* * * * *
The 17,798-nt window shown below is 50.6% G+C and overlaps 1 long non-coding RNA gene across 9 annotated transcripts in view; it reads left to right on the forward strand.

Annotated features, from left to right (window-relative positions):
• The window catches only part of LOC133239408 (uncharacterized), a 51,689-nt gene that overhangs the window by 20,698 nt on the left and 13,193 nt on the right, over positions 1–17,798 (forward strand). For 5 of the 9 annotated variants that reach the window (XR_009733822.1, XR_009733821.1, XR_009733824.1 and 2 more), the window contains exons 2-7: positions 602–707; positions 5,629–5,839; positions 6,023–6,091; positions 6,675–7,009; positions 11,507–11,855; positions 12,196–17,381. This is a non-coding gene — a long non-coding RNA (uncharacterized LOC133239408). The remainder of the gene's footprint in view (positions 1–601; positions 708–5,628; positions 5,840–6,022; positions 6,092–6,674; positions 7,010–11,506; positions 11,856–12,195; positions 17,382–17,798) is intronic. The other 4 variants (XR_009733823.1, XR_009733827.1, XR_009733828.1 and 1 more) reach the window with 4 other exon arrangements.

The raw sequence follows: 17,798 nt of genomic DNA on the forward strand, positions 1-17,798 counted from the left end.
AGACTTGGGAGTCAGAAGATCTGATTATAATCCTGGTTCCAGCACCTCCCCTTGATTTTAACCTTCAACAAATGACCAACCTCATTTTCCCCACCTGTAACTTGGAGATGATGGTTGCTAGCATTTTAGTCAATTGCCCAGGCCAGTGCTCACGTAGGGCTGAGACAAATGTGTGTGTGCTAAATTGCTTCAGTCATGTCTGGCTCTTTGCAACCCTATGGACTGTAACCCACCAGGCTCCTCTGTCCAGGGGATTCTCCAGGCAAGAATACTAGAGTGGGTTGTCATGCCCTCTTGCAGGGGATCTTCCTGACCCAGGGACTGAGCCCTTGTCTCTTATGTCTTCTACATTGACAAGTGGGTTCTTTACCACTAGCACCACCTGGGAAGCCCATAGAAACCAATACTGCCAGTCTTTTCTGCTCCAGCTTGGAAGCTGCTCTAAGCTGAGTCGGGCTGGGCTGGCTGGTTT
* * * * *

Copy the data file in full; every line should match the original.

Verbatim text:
The 17,798-nt window shown below is 50.6% G+C and overlaps 1 long non-coding RNA gene across 9 annotated transcripts in view; it reads left to right on the forward strand.

Annotated features, from left to right (window-relative positions):
• The window catches only part of LOC133239408 (uncharacterized), a 51,689-nt gene that overhangs the window by 20,698 nt on the left and 13,193 nt on the right, over positions 1–17,798 (forward strand). For 5 of the 9 annotated variants that reach the window (XR_009733822.1, XR_009733821.1, XR_009733824.1 and 2 more), the window contains exons 2-7: positions 602–707; positions 5,629–5,839; positions 6,023–6,091; positions 6,675–7,009; positions 11,507–11,855; positions 12,196–17,381. This is a non-coding gene — a long non-coding RNA (uncharacterized LOC133239408). The remainder of the gene's footprint in view (positions 1–601; positions 708–5,628; positions 5,840–6,022; positions 6,092–6,674; positions 7,010–11,506; positions 11,856–12,195; positions 17,382–17,798) is intronic. The other 4 variants (XR_009733823.1, XR_009733827.1, XR_009733828.1 and 1 more) reach the window with 4 other exon arrangements.

The raw sequence follows: 17,798 nt of genomic DNA on the forward strand, positions 1-17,798 counted from the left end.
AGACTTGGGAGTCAGAAGATCTGATTATAATCCTGGTTCCAGCACCTCCCCTTGATTTTAACCTTCAACAAATGACCAACCTCATTTTCCCCACCTGTAACTTGGAGATGATGGTTGCTAGCATTTTAGTCAATTGCCCAGGCCAGTGCTCACGTAGGGCTGAGACAAATGTGTGTGTGCTAAATTGCTTCAGTCATGTCTGGCTCTTTGCAACCCTATGGACTGTAACCCACCAGGCTCCTCTGTCCAGGGGATTCTCCAGGCAAGAATACTAGAGTGGGTTGTCATGCCCTCTTGCAGGGGATCTTCCTGACCCAGGGACTGAGCCCTTGTCTCTTATGTCTTCTACATTGACAAGTGGGTTCTTTACCACTAGCACCACCTGGGAAGCCCATAGAAACCAATACTGCCAGTCTTTTCTGCTCCAGCTTGGAAGCTGCTCTAAGCTGAGTCGGGCTGGGCTGGCTGGTTT